For centuries and without interruption, this site was the focus of Jewish life. Following restoration work in the 70s and 80s, the former Jewish quarter can now be experienced in its original design.
Only the stone foundation panel of the first synagogue building (1034) has survived.
After the destruction in the crusades of the 11 th and 12 th
centuries, a new synagogue was built in the Romanesque style typical of the
cathedral workshop. In 1212/13 an annexe, the “women’s synagogue“, was added to
this “men’s synagogue“. This was followed in 1185/86 by the addition of an
underground ritual bath, a mikvah.
The men’s synagogue stands on two columns and has two naves, with the torah ark
set in an apse. There were alterations as a result of several instances of
damage (pogroms), and in 1624 a small yeshiva
(Talmudic schoolroom) was added (called Rashi’s Chapel). This whole complex was
the focal point of life for the ancient and important Jewish community in
Worms. It was burned down and torn down between 1938 and 1942, and the
synagogue was rebuilt using some of the original building material and then
consecrated anew in 1961. There is no longer a Jewish community in Worms, and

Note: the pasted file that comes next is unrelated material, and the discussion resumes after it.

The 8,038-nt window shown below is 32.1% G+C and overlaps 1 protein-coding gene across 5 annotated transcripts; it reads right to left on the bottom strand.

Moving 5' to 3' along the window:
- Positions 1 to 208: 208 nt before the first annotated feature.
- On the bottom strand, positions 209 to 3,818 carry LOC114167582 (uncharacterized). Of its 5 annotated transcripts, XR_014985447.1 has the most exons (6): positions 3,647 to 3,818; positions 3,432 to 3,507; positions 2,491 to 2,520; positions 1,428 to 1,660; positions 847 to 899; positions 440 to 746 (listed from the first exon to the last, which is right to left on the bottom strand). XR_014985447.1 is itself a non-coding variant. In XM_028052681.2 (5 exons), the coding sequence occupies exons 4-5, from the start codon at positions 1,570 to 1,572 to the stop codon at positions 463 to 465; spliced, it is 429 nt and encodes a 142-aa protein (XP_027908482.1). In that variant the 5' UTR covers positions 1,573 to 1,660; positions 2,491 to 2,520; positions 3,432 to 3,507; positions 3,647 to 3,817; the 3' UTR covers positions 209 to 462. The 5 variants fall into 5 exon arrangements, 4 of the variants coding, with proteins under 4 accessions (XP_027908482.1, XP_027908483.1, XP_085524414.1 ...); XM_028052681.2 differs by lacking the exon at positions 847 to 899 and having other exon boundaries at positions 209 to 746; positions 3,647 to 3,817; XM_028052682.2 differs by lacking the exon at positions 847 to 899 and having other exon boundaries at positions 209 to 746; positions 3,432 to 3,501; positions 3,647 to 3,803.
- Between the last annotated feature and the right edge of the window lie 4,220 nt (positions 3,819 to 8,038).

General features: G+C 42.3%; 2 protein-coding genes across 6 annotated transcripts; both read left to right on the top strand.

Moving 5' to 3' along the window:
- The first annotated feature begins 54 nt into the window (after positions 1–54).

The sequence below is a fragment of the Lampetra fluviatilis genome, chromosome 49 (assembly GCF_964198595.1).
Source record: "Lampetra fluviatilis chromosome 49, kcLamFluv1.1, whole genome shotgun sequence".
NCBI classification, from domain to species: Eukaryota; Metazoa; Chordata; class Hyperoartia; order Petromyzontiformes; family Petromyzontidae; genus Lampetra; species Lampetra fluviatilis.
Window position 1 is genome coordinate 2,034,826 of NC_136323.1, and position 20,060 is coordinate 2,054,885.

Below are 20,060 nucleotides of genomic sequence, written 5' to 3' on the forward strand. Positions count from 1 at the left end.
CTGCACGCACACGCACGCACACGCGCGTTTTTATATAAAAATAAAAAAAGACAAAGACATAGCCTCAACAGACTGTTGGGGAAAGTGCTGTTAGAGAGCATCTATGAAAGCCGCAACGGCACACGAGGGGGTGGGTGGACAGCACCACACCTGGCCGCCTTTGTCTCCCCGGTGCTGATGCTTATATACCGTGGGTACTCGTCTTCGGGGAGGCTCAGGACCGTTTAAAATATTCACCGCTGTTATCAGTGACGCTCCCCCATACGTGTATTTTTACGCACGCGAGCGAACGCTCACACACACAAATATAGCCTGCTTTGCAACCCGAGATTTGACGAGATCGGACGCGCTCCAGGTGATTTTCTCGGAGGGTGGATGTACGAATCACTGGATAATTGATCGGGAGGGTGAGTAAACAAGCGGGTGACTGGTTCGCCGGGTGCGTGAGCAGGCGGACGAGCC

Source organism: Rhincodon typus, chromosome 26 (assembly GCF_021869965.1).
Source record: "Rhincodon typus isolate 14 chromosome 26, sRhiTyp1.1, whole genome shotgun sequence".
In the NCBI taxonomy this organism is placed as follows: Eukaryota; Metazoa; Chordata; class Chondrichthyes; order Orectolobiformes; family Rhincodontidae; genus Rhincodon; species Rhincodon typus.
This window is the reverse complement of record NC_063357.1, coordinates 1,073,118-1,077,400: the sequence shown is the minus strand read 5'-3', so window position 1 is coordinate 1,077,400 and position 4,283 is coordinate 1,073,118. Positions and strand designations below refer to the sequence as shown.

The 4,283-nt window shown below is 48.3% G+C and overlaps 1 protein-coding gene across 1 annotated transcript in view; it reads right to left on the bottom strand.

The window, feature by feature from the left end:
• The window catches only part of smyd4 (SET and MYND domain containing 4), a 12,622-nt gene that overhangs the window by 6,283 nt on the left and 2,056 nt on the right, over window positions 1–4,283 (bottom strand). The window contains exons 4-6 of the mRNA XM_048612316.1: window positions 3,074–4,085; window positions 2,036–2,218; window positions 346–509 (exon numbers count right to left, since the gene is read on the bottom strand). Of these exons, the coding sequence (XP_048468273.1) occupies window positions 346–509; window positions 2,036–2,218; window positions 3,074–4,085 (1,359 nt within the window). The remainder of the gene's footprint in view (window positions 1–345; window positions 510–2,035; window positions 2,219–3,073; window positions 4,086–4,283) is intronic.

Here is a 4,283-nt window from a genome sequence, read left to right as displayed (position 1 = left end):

responsibility for the synagogue lies with the community in Mainz.
Jews lived in the area enclosed by the north-east section of the medieval city wall with its typical buildings several storeys high from the late 10th century on. The first synagogue that is mentioned in records dates from 1043. Information about the exact circumstances is given in the donor’s inscription set in the stonework near the entrance to the present Late Romanesque men’s synagogue. It says that Jakob ben David and his wife Rahel used their wealth to build “a house”, the synagogue, and decorate it with ornamental work. This synagogue was built of stone and stood on the site of the present yeshiva (the Rashi House).